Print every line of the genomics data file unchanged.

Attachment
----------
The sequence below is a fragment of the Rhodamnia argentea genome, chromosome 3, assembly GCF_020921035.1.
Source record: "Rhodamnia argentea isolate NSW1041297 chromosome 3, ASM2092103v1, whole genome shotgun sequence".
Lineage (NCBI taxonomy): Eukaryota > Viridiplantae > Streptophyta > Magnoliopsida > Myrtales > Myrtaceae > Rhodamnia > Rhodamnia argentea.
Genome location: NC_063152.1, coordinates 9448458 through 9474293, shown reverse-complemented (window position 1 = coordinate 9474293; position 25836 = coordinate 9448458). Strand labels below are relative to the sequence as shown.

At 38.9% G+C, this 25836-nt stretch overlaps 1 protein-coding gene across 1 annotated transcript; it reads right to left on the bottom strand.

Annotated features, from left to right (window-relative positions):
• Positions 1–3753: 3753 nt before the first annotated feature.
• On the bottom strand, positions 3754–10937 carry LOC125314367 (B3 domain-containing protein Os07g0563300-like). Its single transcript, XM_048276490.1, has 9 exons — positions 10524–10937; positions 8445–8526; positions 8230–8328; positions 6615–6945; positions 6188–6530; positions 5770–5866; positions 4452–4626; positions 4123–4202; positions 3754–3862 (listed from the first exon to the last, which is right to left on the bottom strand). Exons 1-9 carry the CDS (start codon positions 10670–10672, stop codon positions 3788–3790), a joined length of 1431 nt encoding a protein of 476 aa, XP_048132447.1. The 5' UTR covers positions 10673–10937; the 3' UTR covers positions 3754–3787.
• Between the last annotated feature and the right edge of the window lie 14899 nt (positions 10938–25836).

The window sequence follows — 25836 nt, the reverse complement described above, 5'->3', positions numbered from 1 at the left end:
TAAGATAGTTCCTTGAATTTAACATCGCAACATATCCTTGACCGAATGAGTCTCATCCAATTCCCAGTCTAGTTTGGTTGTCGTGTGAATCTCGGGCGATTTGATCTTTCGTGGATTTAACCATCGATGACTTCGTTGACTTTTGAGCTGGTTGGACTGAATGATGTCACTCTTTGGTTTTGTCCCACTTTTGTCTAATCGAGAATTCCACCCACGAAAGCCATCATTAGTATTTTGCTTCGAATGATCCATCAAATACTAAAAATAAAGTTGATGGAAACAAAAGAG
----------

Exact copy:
The sequence below is a fragment of the Rhodamnia argentea genome, chromosome 3, assembly GCF_020921035.1.
Source record: "Rhodamnia argentea isolate NSW1041297 chromosome 3, ASM2092103v1, whole genome shotgun sequence".
Lineage (NCBI taxonomy): Eukaryota > Viridiplantae > Streptophyta > Magnoliopsida > Myrtales > Myrtaceae > Rhodamnia > Rhodamnia argentea.
Genome location: NC_063152.1, coordinates 9448458 through 9474293, shown reverse-complemented (window position 1 = coordinate 9474293; position 25836 = coordinate 9448458). Strand labels below are relative to the sequence as shown.

At 38.9% G+C, this 25836-nt stretch overlaps 1 protein-coding gene across 1 annotated transcript; it reads right to left on the bottom strand.

Annotated features, from left to right (window-relative positions):
• Positions 1–3753: 3753 nt before the first annotated feature.
• On the bottom strand, positions 3754–10937 carry LOC125314367 (B3 domain-containing protein Os07g0563300-like). Its single transcript, XM_048276490.1, has 9 exons — positions 10524–10937; positions 8445–8526; positions 8230–8328; positions 6615–6945; positions 6188–6530; positions 5770–5866; positions 4452–4626; positions 4123–4202; positions 3754–3862 (listed from the first exon to the last, which is right to left on the bottom strand). Exons 1-9 carry the CDS (start codon positions 10670–10672, stop codon positions 3788–3790), a joined length of 1431 nt encoding a protein of 476 aa, XP_048132447.1. The 5' UTR covers positions 10673–10937; the 3' UTR covers positions 3754–3787.
• Between the last annotated feature and the right edge of the window lie 14899 nt (positions 10938–25836).

The window sequence follows — 25836 nt, the reverse complement described above, 5'->3', positions numbered from 1 at the left end:
TAAGATAGTTCCTTGAATTTAACATCGCAACATATCCTTGACCGAATGAGTCTCATCCAATTCCCAGTCTAGTTTGGTTGTCGTGTGAATCTCGGGCGATTTGATCTTTCGTGGATTTAACCATCGATGACTTCGTTGACTTTTGAGCTGGTTGGACTGAATGATGTCACTCTTTGGTTTTGTCCCACTTTTGTCTAATCGAGAATTCCACCCACGAAAGCCATCATTAGTATTTTGCTTCGAATGATCCATCAAATACTAAAAATAAAGTTGATGGAAACAAAAGAG